Pet Medication 101: Metoclopramide

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Pet Medication 101: Metoclopramide

It’s important to understand a medication’s uses and side effects before giving it to your pet. This medication info sheet is meant to give you a good understanding of what Reglan (metoclopramide) is used for, how it works, and potential side effects in cats and dogs. Always consult a veterinarian before giving your pet any medication.

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1. Drug Name:


2. Brand Name:

Reglan, Maxolon, Clopra, Octamide, Reclomide

3. How Dispensed:


4. Forms:

Tablets 5mg, Tablets 10mg, Syrup 5mg/5ml, Injectable 5mg/ml

5. Drug Type/Class:

Gastrointestinal prokinetic, anti-emetic (anti-vomiting medication)

6. Uses in Dogs and Cats:

Metoclopramide is used to treat nausea, vomiting, and acid reflux.

7. How it Works:

Metoclopramide promotes gastrointestinal movement of the stomach and upper small intestine. By helping food pass quickly through the upper digestive tract, Reglan prevents reflux of food and acid from going back into the esophagus.

8. Side Effects and/or Signs of Overdosage:

Side effects include restlessness, hyperactivity, spasms, twitching, drowsiness, constipation, increased urination, abdominal pain, dizziness, diarrhea, and confusion.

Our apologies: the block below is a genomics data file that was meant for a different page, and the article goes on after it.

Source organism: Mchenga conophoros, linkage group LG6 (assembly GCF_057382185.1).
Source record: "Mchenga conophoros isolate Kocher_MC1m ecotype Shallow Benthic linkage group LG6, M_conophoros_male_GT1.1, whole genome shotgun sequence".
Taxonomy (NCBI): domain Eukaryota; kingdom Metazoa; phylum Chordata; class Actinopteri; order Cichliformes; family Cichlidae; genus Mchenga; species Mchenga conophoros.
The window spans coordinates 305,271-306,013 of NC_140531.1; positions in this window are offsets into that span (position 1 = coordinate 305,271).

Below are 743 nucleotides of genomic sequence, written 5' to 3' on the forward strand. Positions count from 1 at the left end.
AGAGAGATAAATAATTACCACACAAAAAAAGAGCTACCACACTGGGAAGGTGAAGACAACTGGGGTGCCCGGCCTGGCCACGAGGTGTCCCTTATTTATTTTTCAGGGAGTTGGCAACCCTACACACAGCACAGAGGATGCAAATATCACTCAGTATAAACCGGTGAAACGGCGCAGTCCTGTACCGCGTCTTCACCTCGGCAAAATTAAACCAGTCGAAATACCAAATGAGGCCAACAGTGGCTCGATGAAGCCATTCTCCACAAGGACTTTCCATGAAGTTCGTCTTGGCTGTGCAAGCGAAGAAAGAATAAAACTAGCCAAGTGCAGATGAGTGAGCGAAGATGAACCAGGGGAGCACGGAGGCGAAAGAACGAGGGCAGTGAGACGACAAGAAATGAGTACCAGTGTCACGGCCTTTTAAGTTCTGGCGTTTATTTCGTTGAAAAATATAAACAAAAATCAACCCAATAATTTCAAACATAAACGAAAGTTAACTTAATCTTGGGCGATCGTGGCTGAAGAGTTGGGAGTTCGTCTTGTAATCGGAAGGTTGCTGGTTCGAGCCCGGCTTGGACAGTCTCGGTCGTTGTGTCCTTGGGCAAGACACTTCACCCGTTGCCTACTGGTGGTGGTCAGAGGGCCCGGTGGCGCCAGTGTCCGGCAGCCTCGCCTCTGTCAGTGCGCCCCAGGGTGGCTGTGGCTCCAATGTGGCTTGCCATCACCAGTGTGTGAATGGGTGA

9. Drug Interactions:

Reglan increases gastrointestinal activity and affects the absorption rates of many oral drugs. Your pet may have adverse effects when taking multiple medications.

In addition, Reglan may react with acetaminophen, anticholinergic medications, anticoagulants, anxiety medications, aspirin, atropine, CNS depressants, sedatives, cimetidine, cyclosporine, tetracycline, diazepam, digoxin, insulin, MAOIs, muscle relaxers, and narcotic pain medications.

10. Cautionary Statements:

Avoid using metoclopramide in pregnant or nursing pets. Avoid using Reglan in dogs with a history of epilepsy because it can cause seizures in these pets.

It is not safe to use Reglan in pets with GI/stomach/intestinal obstruction, bleeding, hemorrhage, or perforation. It should be used with caution in pets with diabetes, kidney disease, and hypertension.

Read more:

Your Complete Guide to Vomiting in Cats

Vomiting and Diarrhea in Dogs

Parvovirus in Puppies: A Treatment and Prevention Q&A

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Published: 5/9/2022
Last updated: 4/29/2024

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